The rise of crowdfunding brings new opportunities for charities going beyond a welcome cash injection.
Although it might feel new, crowdfunding has been around for a long time. The Statue of Liberty’s base was funded via crowdfunding and Nelson’s Column was also partly funded by public subscription. Technology has come a long way since people came together to help create these iconic statues, but the desire to join with others to make good things happen still runs through modern society and lies at the heart of the crowdfunding phenomenon.
A different type of donor
The main factor distinguishing crowdfunding from traditional online fundraising is the end goal: every campaign has a solid aim it hopes to achieve. Allowing donors to have a deeper involvement with the outcome of their donation not only gives a more satisfying donor experience, but can often result in these supporters giving more (at JustGiving, we’ve found that the average donation to a charity campaign page is currently 73% higher than the average donation).
Supporters of crowdfunding campaigns also tend to be different because their motivations for donating are different. 28% of people that pledge to crowdfunding campaigns on JustGiving are brand new to the platform. This group of people tend to be young, socially active and from lower income households. They value seeing the impact of their donation and want the project they fund to succeed. This also means that they can be keen to offer help that goes beyond their initial gift.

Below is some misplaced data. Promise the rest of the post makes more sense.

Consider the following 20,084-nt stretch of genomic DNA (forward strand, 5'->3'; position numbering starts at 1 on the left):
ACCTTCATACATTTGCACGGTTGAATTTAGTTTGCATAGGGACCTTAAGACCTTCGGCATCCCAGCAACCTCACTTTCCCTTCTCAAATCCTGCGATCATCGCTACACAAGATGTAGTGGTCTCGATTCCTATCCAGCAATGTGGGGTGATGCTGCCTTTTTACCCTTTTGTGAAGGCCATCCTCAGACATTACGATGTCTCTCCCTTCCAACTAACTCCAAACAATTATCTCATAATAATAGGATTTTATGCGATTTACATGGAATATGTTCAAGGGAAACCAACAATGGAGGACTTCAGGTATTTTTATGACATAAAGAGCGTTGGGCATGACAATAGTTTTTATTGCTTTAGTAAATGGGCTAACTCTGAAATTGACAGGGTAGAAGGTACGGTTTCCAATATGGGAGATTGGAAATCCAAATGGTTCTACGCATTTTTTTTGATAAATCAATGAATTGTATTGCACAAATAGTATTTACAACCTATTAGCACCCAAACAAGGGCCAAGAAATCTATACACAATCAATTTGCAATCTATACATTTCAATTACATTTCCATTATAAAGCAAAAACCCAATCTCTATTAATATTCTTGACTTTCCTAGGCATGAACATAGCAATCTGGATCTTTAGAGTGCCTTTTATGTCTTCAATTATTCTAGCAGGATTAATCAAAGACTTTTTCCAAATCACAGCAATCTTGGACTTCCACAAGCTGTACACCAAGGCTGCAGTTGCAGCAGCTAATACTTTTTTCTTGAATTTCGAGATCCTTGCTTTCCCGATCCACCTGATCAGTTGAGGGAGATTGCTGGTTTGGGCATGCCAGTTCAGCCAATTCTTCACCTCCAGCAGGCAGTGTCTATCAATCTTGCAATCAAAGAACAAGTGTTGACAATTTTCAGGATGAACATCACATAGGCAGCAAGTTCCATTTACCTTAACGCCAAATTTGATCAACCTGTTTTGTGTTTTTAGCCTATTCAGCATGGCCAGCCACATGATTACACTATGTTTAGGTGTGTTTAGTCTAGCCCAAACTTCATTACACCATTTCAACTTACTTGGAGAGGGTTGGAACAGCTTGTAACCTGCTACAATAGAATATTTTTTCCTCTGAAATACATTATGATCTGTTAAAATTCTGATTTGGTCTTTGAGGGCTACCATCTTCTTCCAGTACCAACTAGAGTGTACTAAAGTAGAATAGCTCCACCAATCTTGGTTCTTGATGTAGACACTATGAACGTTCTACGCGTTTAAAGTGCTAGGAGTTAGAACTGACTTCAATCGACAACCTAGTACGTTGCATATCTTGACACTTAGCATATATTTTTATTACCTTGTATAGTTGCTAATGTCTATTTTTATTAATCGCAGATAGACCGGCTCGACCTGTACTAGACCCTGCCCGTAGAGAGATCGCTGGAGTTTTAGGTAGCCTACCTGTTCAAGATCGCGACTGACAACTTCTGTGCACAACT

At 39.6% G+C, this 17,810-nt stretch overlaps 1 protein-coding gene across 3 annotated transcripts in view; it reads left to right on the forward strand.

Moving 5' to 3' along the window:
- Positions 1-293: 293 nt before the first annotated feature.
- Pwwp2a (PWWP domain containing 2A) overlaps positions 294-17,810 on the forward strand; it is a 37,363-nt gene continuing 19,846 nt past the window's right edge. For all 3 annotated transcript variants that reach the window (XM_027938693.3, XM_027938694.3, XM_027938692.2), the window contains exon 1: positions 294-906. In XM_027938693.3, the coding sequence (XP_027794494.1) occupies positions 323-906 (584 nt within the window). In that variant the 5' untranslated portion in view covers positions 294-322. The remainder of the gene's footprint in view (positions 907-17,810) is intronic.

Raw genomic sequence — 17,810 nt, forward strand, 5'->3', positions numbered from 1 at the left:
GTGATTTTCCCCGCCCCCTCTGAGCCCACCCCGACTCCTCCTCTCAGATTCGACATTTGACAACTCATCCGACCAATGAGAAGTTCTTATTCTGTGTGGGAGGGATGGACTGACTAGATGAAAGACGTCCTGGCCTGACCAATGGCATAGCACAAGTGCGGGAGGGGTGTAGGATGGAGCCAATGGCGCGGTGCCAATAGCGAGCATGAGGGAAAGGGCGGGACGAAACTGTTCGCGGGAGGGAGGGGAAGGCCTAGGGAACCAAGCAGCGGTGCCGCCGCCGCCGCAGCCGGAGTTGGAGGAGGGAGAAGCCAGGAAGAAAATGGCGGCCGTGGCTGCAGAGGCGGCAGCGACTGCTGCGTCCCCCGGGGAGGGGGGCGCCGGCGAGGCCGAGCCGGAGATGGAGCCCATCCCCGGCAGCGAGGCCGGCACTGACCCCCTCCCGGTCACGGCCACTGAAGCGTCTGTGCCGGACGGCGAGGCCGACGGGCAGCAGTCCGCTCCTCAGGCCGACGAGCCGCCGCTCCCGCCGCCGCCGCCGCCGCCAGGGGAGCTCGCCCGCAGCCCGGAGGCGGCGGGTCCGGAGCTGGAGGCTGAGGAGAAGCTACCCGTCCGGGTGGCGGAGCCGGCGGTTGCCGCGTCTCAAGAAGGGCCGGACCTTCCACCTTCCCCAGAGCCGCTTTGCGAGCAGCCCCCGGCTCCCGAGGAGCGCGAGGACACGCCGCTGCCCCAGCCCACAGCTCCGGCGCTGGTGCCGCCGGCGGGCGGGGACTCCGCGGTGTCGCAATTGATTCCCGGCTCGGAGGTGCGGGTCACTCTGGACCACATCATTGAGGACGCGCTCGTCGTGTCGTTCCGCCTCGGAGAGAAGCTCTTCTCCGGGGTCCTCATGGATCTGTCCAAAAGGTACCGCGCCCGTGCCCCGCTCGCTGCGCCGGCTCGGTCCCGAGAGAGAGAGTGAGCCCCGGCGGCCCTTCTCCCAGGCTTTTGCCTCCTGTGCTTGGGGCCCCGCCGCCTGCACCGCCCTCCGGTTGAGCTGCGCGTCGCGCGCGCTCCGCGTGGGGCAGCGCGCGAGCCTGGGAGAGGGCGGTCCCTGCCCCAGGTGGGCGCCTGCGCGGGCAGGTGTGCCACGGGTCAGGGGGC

Donating beyond money
According to the 2014 Understanding Alternative Finance report, 27% of people who used donation-based crowdfunding platforms offered to volunteer with the project they supported. A further 7% also offered non-financial donations, such as hardware or the use of space towards a project. These statistics demonstrate the importance of being open with your needs and following up with your supporters; say thank you, show how their donation made an impact and potentially develop a deeper relationship.
Not only does crowdfunding help reach new supporters, it also gives you a reason to talk about your work and generate PR opportunities. The Promise Foundation is a small charity that supports young people through mentoring. The charity was inspired by Promise, a young girl whose life was transformed by a mentor. Through a crowdfunding campaign, they were able to share Promise’s personal story with the press and give readers a chance to respond to the story. It was a huge success and the coverage enabled them to gather enough support to transform their pilot scheme into an established charity.
We've seen how transformative crowdfunding can be; now is the time take advantage of its full potential.
See my presentation at the CharityComms PR in the digital age conference to share ideas on how crowdfunding could benefit your organisation.